There is a reason I swim or run or exercise everyday. I have a fear of getting fat as I age. Of losing mobility. Of having to buy bigger, uglier clothes. Many of the people around me appear to keep putting on weight over the years and along with the weight seems to come health problems galore. It seems that the best predictor of aging in a healthy way is to stay very active and get lots of good, hard, exercise. Hours, not minutes, every day.
Many people would love to believe that changing their diet alone will be their fountain of youth but studies bear out that exercise is far more important a component in weight maintenance than exactly what you put in your mouth.
I have a friend who created a vegan diet. It's so strict. It even eliminates nuts and pretty much anything with oils. On this diet you can only eat plants and you can't even cook with oils. I tried it, and sure, you can lose weight if you can stick to eating that way but the diet alone does absolutely nothing for your physical fitness. I define overall fitness as having good endurance, a low resting heart rate, perfect blood pressure and the ability to do hard, physical work = running, swimming, rowing, biking or vigorous, hill intensive walking. You also need good muscle tone and good flexibility. None of which any diet will provide. Your diet may help you cut out cholesterol and that might improve your cardiovascular system but... the science in that regard is still a moving target.
People who desperately want to believe in diet as a cure all point to my friend (the one who writes extensively about his vegan diet) and point out that he is in exemplary physical condition. He should be! He works out in the pool for at least an hour a day, and at a world class level. He bikes everywhere. He runs a lot. But there's even more to it than that. Some of it is genetics; his dad was an Olympic athlete. His parents are in great shape. He has a job he absolutely loves and believes in.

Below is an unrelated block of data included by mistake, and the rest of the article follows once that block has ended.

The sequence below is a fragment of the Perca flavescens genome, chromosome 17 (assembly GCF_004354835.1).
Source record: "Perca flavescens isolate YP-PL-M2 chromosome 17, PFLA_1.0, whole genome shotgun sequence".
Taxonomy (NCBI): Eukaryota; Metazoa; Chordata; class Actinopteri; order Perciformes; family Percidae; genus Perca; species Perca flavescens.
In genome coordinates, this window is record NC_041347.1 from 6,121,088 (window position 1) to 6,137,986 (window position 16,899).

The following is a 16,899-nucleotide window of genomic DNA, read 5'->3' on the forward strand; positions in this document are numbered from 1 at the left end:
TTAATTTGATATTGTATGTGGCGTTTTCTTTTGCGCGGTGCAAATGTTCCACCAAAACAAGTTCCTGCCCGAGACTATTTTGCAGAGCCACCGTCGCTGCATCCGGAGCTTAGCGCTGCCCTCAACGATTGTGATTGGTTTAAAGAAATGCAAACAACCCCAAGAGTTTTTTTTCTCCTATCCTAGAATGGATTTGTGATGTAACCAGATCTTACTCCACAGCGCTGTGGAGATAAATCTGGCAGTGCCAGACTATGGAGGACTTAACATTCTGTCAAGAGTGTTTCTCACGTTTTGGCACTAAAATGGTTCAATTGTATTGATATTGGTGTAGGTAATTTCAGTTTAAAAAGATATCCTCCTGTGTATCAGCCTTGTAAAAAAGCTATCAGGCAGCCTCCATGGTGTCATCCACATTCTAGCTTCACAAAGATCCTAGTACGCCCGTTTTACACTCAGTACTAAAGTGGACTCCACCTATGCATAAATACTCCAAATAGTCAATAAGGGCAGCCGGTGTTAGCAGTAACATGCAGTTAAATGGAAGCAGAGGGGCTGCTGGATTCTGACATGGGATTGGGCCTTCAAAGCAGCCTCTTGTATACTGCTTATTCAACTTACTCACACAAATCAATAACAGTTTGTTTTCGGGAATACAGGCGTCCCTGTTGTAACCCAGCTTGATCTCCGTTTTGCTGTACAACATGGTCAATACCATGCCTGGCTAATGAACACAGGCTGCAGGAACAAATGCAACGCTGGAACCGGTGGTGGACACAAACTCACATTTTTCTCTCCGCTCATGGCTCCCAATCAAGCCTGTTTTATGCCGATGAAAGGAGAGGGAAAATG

But here's what the diet addicted don't want to hear: my friend was a world class triathlete for at least a decade (think: Iron Man/Kona) and before that he was an NCAA championship swimmer. But those were both true long before he began his journey into the diet world. The secret of his fitness is something I think he would readily admit: He stays in great shape (mentally and physically) largely because he has never slowed down his exercise schedule or lost hthe discipline required to step up his performance.
I'm certainly not suggesting that we can all go out and eat pizzas, burgers and french fries at every meal and stay healthy. Eating a sustainable and fun diet along the lines of the Mediterranean Diet, with lots of fish, vegetables, fruits and the like is a great start. Paired with vigorous exercise it's the basis for a healthy lifestyle. But the diet is only a partner with exercise; neither is a stand alone component of a healthy life. You really can't make one work for you without the other.
Swim, run, lift, bike, yoga, and eat well. Everything else is just a silly mess. And no, golf is not exercise. Neither is bowling. Those are games. Fun to play but meaningless when it comes to fitness.
See you on the trail or see you in the pool. But probably not at that joint that serves BBQ wings...
The best time to start getting healthier was twenty years ago. The second best time is today.
Posted by Kirk Tuck, Photographer/Writer at 17:38
Posted by Kirk Tuck, Photographer/Writer at 16:21